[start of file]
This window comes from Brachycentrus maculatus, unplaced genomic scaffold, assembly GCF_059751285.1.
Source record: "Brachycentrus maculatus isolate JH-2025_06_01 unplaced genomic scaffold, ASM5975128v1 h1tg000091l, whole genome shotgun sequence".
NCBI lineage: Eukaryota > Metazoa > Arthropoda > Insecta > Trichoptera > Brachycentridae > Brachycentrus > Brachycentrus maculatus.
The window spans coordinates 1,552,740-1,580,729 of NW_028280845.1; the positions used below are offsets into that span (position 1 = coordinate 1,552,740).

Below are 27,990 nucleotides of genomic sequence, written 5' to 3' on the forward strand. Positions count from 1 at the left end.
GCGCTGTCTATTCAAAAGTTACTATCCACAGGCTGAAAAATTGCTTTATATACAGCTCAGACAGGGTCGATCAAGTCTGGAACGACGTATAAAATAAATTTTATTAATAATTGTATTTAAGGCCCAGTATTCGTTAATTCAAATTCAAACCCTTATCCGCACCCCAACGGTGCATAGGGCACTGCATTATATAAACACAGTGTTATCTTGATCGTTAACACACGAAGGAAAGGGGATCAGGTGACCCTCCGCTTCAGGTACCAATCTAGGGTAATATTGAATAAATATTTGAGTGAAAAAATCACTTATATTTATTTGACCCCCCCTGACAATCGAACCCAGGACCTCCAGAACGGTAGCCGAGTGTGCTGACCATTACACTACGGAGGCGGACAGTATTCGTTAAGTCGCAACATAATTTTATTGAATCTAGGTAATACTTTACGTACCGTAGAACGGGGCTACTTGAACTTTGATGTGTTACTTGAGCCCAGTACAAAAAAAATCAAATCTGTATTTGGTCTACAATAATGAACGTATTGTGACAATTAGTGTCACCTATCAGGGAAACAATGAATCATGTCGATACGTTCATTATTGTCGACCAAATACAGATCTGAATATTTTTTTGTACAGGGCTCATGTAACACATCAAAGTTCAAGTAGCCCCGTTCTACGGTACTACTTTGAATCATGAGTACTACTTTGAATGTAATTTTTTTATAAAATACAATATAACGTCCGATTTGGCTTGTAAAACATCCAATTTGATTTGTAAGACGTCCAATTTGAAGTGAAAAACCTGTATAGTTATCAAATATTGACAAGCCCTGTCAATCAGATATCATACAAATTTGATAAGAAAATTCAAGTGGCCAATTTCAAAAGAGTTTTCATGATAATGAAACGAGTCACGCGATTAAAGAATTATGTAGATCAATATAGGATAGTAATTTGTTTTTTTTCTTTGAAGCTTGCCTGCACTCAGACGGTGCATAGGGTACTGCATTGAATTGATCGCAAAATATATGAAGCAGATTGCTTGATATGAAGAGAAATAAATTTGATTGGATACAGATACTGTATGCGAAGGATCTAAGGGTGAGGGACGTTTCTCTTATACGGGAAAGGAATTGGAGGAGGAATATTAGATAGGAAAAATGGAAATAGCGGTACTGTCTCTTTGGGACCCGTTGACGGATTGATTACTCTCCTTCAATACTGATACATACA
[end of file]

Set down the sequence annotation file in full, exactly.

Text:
This window comes from Brachycentrus maculatus, unplaced genomic scaffold, assembly GCF_059751285.1.
Source record: "Brachycentrus maculatus isolate JH-2025_06_01 unplaced genomic scaffold, ASM5975128v1 h1tg000091l, whole genome shotgun sequence".
NCBI lineage: Eukaryota > Metazoa > Arthropoda > Insecta > Trichoptera > Brachycentridae > Brachycentrus > Brachycentrus maculatus.
The window spans coordinates 1,552,740-1,580,729 of NW_028280845.1; the positions used below are offsets into that span (position 1 = coordinate 1,552,740).

Below are 27,990 nucleotides of genomic sequence, written 5' to 3' on the forward strand. Positions count from 1 at the left end.
GCGCTGTCTATTCAAAAGTTACTATCCACAGGCTGAAAAATTGCTTTATATACAGCTCAGACAGGGTCGATCAAGTCTGGAACGACGTATAAAATAAATTTTATTAATAATTGTATTTAAGGCCCAGTATTCGTTAATTCAAATTCAAACCCTTATCCGCACCCCAACGGTGCATAGGGCACTGCATTATATAAACACAGTGTTATCTTGATCGTTAACACACGAAGGAAAGGGGATCAGGTGACCCTCCGCTTCAGGTACCAATCTAGGGTAATATTGAATAAATATTTGAGTGAAAAAATCACTTATATTTATTTGACCCCCCCTGACAATCGAACCCAGGACCTCCAGAACGGTAGCCGAGTGTGCTGACCATTACACTACGGAGGCGGACAGTATTCGTTAAGTCGCAACATAATTTTATTGAATCTAGGTAATACTTTACGTACCGTAGAACGGGGCTACTTGAACTTTGATGTGTTACTTGAGCCCAGTACAAAAAAAATCAAATCTGTATTTGGTCTACAATAATGAACGTATTGTGACAATTAGTGTCACCTATCAGGGAAACAATGAATCATGTCGATACGTTCATTATTGTCGACCAAATACAGATCTGAATATTTTTTTGTACAGGGCTCATGTAACACATCAAAGTTCAAGTAGCCCCGTTCTACGGTACTACTTTGAATCATGAGTACTACTTTGAATGTAATTTTTTTATAAAATACAATATAACGTCCGATTTGGCTTGTAAAACATCCAATTTGATTTGTAAGACGTCCAATTTGAAGTGAAAAACCTGTATAGTTATCAAATATTGACAAGCCCTGTCAATCAGATATCATACAAATTTGATAAGAAAATTCAAGTGGCCAATTTCAAAAGAGTTTTCATGATAATGAAACGAGTCACGCGATTAAAGAATTATGTAGATCAATATAGGATAGTAATTTGTTTTTTTTCTTTGAAGCTTGCCTGCACTCAGACGGTGCATAGGGTACTGCATTGAATTGATCGCAAAATATATGAAGCAGATTGCTTGATATGAAGAGAAATAAATTTGATTGGATACAGATACTGTATGCGAAGGATCTAAGGGTGAGGGACGTTTCTCTTATACGGGAAAGGAATTGGAGGAGGAATATTAGATAGGAAAAATGGAAATAGCGGTACTGTCTCTTTGGGACCCGTTGACGGATTGATTACTCTCCTTCAATACTGATACATACA